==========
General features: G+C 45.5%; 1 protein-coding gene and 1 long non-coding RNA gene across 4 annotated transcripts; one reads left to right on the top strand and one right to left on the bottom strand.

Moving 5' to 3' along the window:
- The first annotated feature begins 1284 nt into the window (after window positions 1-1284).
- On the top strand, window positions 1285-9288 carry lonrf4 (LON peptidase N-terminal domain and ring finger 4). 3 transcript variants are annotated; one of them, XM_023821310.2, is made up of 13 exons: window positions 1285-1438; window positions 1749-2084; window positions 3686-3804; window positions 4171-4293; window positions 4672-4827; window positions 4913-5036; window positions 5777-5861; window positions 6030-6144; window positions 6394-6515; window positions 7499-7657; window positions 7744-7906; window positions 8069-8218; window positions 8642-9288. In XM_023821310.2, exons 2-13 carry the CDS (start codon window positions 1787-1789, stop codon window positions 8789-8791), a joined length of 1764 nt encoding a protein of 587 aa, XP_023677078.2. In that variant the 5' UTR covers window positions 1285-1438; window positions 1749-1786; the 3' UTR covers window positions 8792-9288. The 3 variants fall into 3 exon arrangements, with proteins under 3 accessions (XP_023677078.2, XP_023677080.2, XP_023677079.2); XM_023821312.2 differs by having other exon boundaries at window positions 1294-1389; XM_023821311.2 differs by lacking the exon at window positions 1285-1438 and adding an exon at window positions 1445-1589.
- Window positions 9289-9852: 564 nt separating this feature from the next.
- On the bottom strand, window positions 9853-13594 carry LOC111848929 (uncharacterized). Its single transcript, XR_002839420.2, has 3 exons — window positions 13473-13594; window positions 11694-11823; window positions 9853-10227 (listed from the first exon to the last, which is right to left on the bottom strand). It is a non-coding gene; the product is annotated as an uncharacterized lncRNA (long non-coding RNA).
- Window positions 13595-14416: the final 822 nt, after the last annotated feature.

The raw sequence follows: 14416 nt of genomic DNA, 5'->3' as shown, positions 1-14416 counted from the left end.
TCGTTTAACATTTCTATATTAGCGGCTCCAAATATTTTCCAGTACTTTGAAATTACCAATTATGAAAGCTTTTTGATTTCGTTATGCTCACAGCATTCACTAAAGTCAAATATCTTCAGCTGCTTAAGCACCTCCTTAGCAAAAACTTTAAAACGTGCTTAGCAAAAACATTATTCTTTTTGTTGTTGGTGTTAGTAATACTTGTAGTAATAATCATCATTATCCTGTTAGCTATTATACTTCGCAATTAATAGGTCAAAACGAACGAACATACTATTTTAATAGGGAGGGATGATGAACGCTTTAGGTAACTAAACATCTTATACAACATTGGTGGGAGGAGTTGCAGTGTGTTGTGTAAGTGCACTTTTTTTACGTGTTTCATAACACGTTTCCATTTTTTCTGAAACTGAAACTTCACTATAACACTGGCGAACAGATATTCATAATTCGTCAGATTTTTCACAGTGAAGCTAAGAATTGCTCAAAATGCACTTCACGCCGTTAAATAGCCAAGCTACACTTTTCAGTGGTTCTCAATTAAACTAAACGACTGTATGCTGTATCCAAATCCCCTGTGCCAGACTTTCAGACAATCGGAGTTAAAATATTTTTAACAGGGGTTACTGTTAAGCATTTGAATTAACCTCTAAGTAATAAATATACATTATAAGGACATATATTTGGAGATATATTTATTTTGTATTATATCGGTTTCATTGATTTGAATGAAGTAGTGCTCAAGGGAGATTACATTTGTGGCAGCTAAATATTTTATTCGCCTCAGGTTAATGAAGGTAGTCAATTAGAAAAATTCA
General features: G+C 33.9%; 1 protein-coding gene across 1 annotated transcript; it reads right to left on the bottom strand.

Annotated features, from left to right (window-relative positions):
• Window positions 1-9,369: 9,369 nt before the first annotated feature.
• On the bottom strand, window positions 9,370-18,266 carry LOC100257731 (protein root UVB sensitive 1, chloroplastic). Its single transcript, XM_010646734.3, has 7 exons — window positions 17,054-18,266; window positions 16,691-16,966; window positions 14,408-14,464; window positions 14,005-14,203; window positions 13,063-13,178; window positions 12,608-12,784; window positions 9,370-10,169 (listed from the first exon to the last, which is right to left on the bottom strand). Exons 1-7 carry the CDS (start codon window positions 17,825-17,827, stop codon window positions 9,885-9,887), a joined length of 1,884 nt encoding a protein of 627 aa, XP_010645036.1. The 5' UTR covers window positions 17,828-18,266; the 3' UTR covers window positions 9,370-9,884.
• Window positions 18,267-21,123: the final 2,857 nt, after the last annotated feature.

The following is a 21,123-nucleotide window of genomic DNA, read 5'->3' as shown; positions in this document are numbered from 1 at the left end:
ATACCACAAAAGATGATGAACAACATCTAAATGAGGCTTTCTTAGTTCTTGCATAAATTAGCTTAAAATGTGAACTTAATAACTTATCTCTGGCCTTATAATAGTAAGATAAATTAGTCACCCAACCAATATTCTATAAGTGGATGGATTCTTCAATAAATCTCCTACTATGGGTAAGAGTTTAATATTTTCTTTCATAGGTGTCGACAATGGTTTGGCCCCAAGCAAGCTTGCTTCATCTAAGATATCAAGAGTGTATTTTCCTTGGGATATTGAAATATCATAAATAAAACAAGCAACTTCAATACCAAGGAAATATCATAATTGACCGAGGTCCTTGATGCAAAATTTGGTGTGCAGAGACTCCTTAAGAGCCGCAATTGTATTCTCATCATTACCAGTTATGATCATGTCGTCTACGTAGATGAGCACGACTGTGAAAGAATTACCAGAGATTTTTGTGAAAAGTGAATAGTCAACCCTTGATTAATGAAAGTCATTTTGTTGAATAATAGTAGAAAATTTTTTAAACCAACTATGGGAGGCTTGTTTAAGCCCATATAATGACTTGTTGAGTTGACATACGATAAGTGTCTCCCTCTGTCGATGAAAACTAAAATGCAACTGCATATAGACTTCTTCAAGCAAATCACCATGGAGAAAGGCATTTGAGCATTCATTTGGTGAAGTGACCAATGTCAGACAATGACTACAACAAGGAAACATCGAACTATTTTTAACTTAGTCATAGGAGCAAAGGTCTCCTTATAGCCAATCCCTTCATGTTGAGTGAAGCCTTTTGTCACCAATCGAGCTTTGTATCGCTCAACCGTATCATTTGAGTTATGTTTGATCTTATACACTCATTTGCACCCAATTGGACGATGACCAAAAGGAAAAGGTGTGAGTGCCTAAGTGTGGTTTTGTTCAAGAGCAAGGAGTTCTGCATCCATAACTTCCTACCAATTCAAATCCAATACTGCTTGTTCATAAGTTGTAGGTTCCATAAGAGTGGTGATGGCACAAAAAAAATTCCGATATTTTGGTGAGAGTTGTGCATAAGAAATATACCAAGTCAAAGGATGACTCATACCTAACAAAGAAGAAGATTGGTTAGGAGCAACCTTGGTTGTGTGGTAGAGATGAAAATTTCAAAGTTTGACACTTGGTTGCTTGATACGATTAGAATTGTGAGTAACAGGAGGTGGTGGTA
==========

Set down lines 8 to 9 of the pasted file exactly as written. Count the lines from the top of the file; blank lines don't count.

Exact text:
The raw sequence follows: 14416 nt of genomic DNA, 5'->3' as shown, positions 1-14416 counted from the left end.
TCGTTTAACATTTCTATATTAGCGGCTCCAAATATTTTCCAGTACTTTGAAATTACCAATTATGAAAGCTTTTTGATTTCGTTATGCTCACAGCATTCACTAAAGTCAAATATCTTCAGCTGCTTAAGCACCTCCTTAGCAAAAACTTTAAAACGTGCTTAGCAAAAACATTATTCTTTTTGTTGTTGGTGTTAGTAATACTTGTAGTAATAATCATCATTATCCTGTTAGCTATTATACTTCGCAATTAATAGGTCAAAACGAACGAACATACTATTTTAATAGGGAGGGATGATGAACGCTTTAGGTAACTAAACATCTTATACAACATTGGTGGGAGGAGTTGCAGTGTGTTGTGTAAGTGCACTTTTTTTACGTGTTTCATAACACGTTTCCATTTTTTCTGAAACTGAAACTTCACTATAACACTGGCGAACAGATATTCATAATTCGTCAGATTTTTCACAGTGAAGCTAAGAATTGCTCAAAATGCACTTCACGCCGTTAAATAGCCAAGCTACACTTTTCAGTGGTTCTCAATTAAACTAAACGACTGTATGCTGTATCCAAATCCCCTGTGCCAGACTTTCAGACAATCGGAGTTAAAATATTTTTAACAGGGGTTACTGTTAAGCATTTGAATTAACCTCTAAGTAATAAATATACATTATAAGGACATATATTTGGAGATATATTTATTTTGTATTATATCGGTTTCATTGATTTGAATGAAGTAGTGCTCAAGGGAGATTACATTTGTGGCAGCTAAATATTTTATTCGCCTCAGGTTAATGAAGGTAGTCAATTAGAAAAATTCA